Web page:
Results: All cochlear nerves were anatomically preserved. Five out of seven patients had auditory precepts at the time of activation. At 1 month following surgery, AzBio scores (0 dB SNR, with sound front, noise to normal ear) were improved by an average of 10% with implant on, persisting to 6 months out from surgery. Localization 1 month after surgery was markedly improved with root mean square 78 degrees ±13 in the "implant off" condition and 41 ± 9 degrees in the "implant on" condition. Average tinnitus severity was reduced in subjects and speech and spatial hearing was improved on speech, spatial and qualities of hearing scale (SSQ).

Conclusions: These data demonstrate preservation of electrical hearing in TL VS surgery is consistently possible, and although speech outcomes do not achieve the same levels seen with other etiologies of hearing loss, excellent improvement in sound localization, improved speech understanding, and substantial reductions in tinnitus are achieved.
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http://dx.doi.org/10.1097/MAO.0000000000001570DOI Listing
December 2017

Cochlear Implantation in Cases of Unilateral Hearing Loss: Initial Localization Abilities.

Ear Hear 2017 Sep/Oct;38(5):611-619

1Department of Otolaryngology/Head & Neck Surgery, University of North Carolina at Chapel Hill, Chapel Hill, North Carolina, USA; 2Department of Audiology, UNC Healthcare, Chapel Hill, North Carolina, USA; and 3Department of Otolaryngology/Head & Neck Surgery, Washington University, Saint Louis, Missouri, USA.

Objectives: The present study evaluated early auditory localization abilities of cochlear implant (CI) recipients with normal or near-normal hearing (NH) in the contralateral ear. The goal of the study was to better understand the effect of CI listening experience on localization in this population.

Design: Twenty participants with unilateral hearing loss enrolled in a prospective clinical trial assessing outcomes of cochlear implantation (ClinicalTrials.gov Identifier: NCT02203305). All participants received the MED-EL Standard electrode array, were fit with an ear-level audio processor, and listened with the FS4 coding strategy. Localization was assessed in the sound field using an 11-speaker array with speakers uniformly positioned on a horizontal, semicircular frame. Stimuli were 200-msec speech-shaped noise bursts. The intensity level (52, 62, and 72 dB SPL) and sound source were randomly interleaved across trials. Participants were tested preoperatively, and 1, 3, and 6 months after activation of the audio processor. Performance was evaluated in two conditions at each interval: (1) unaided (NH ear alone [NH-alone] condition), and (2) aided, with either a bone conduction hearing aid (preoperative interval; bone conduction hearing aid + NH condition) or a CI (postoperative intervals; CI + NH condition). Performance was evaluated by comparing root-mean-squared (RMS) error between listening conditions and between measurement intervals.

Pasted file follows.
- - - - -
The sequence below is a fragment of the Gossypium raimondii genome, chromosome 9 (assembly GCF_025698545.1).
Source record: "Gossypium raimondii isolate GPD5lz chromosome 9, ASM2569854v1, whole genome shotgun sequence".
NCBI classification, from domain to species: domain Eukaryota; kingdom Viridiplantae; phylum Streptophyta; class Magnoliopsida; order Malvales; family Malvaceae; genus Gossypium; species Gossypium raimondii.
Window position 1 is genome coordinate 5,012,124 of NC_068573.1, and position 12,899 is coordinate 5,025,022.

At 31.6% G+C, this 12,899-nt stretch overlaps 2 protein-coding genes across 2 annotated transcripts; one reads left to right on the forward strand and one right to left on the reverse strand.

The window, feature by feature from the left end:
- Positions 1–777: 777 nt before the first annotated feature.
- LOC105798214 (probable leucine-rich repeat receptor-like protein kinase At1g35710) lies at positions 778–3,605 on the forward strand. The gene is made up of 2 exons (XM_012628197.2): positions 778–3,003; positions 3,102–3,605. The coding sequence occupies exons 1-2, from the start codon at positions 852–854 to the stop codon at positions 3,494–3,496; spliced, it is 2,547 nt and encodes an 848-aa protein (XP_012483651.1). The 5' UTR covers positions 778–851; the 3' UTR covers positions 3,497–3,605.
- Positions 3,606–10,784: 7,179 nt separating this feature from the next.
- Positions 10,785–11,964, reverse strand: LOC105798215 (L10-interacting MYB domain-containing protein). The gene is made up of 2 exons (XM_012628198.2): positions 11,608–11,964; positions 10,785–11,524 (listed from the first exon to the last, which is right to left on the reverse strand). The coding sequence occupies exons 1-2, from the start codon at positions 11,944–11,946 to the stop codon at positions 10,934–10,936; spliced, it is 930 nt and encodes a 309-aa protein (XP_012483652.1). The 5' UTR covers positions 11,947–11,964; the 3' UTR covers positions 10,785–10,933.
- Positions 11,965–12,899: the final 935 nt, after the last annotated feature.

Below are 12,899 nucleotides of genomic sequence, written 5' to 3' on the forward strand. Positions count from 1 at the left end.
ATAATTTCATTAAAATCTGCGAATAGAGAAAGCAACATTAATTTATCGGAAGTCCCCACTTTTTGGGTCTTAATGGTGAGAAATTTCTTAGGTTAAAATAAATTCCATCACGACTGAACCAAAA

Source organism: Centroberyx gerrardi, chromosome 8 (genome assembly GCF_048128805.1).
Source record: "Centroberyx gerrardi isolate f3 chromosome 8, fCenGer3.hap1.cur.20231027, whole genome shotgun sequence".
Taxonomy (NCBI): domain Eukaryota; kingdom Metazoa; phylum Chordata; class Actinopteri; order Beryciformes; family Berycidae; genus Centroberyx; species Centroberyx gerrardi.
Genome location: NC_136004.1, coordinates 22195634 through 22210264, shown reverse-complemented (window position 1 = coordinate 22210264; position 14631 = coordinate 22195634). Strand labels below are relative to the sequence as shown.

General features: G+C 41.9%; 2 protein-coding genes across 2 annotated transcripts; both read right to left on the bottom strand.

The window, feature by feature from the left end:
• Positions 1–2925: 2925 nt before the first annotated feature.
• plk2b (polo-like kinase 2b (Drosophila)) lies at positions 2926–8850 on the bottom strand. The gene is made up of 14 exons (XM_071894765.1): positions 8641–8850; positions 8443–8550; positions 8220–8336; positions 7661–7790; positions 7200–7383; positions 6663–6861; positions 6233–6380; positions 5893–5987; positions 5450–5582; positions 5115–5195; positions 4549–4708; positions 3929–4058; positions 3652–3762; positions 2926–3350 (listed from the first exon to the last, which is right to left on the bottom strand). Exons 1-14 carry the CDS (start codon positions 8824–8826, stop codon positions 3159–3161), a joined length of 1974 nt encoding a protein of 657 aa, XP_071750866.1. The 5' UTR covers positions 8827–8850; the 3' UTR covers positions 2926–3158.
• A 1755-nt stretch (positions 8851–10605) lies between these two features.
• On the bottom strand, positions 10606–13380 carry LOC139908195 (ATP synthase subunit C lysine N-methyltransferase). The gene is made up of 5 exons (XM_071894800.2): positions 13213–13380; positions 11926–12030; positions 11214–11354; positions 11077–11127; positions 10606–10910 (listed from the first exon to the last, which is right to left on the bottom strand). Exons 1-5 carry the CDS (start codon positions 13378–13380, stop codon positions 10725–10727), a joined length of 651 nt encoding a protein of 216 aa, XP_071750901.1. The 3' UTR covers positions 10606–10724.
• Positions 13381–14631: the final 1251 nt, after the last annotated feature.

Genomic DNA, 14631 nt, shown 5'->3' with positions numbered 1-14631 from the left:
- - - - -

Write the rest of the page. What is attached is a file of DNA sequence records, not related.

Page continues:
Results: Mean RMS error for the soft, medium, and loud levels were 66°, 64°, and 69° in the NH-alone condition and 72°, 66°, and 70° in the bone conduction hearing aid + NH condition. Participants experienced a significant improvement in localization in the CI + NH condition at the 1-month interval (38°, 35°, and 38°) as compared with the preoperative NH-alone condition. Localization in the CI + NH condition continued to improve through the 6-month interval. Mean RMS errors were 28°, 25°, and 28° in the CI + NH condition at the 6-month interval.

Conclusions: Adult CI recipients with normal or near-normal hearing in the contralateral ear experienced significant improvement in localization after 1 month of device use, and continued to improve through the 6-month interval. The present results show that binaural acclimatization in CI users with unilateral hearing loss can progress rapidly, with marked improvements in performance observed after only 1 month of listening experience.
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http://dx.doi.org/10.1097/AUD.0000000000000430DOI Listing
May 2018